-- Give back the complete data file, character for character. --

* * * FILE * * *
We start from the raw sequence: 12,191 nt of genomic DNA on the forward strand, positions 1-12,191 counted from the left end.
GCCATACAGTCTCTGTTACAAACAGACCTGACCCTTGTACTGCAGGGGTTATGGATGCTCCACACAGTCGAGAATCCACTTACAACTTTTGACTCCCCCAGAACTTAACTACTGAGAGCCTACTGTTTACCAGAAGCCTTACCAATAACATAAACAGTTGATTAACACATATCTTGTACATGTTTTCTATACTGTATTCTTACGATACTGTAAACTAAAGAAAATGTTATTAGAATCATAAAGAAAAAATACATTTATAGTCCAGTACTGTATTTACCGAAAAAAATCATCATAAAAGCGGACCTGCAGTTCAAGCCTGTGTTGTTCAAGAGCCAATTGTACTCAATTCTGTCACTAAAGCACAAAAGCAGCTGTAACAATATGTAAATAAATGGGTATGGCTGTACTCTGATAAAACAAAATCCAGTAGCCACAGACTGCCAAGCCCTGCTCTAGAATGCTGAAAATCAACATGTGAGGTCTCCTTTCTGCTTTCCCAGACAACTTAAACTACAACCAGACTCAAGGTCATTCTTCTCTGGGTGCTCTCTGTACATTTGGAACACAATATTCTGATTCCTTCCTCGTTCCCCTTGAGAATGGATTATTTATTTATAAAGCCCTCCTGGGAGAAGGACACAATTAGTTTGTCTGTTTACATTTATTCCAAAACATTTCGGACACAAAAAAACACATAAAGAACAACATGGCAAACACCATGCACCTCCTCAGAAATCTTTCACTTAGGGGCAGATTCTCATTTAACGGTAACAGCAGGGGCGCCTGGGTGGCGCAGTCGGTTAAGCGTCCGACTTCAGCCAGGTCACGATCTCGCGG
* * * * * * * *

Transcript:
We start from the raw sequence: 12,191 nt of genomic DNA on the forward strand, positions 1-12,191 counted from the left end.
GCCATACAGTCTCTGTTACAAACAGACCTGACCCTTGTACTGCAGGGGTTATGGATGCTCCACACAGTCGAGAATCCACTTACAACTTTTGACTCCCCCAGAACTTAACTACTGAGAGCCTACTGTTTACCAGAAGCCTTACCAATAACATAAACAGTTGATTAACACATATCTTGTACATGTTTTCTATACTGTATTCTTACGATACTGTAAACTAAAGAAAATGTTATTAGAATCATAAAGAAAAAATACATTTATAGTCCAGTACTGTATTTACCGAAAAAAATCATCATAAAAGCGGACCTGCAGTTCAAGCCTGTGTTGTTCAAGAGCCAATTGTACTCAATTCTGTCACTAAAGCACAAAAGCAGCTGTAACAATATGTAAATAAATGGGTATGGCTGTACTCTGATAAAACAAAATCCAGTAGCCACAGACTGCCAAGCCCTGCTCTAGAATGCTGAAAATCAACATGTGAGGTCTCCTTTCTGCTTTCCCAGACAACTTAAACTACAACCAGACTCAAGGTCATTCTTCTCTGGGTGCTCTCTGTACATTTGGAACACAATATTCTGATTCCTTCCTCGTTCCCCTTGAGAATGGATTATTTATTTATAAAGCCCTCCTGGGAGAAGGACACAATTAGTTTGTCTGTTTACATTTATTCCAAAACATTTCGGACACAAAAAAACACATAAAGAACAACATGGCAAACACCATGCACCTCCTCAGAAATCTTTCACTTAGGGGCAGATTCTCATTTAACGGTAACAGCAGGGGCGCCTGGGTGGCGCAGTCGGTTAAGCGTCCGACTTCAGCCAGGTCACGATCTCGCGG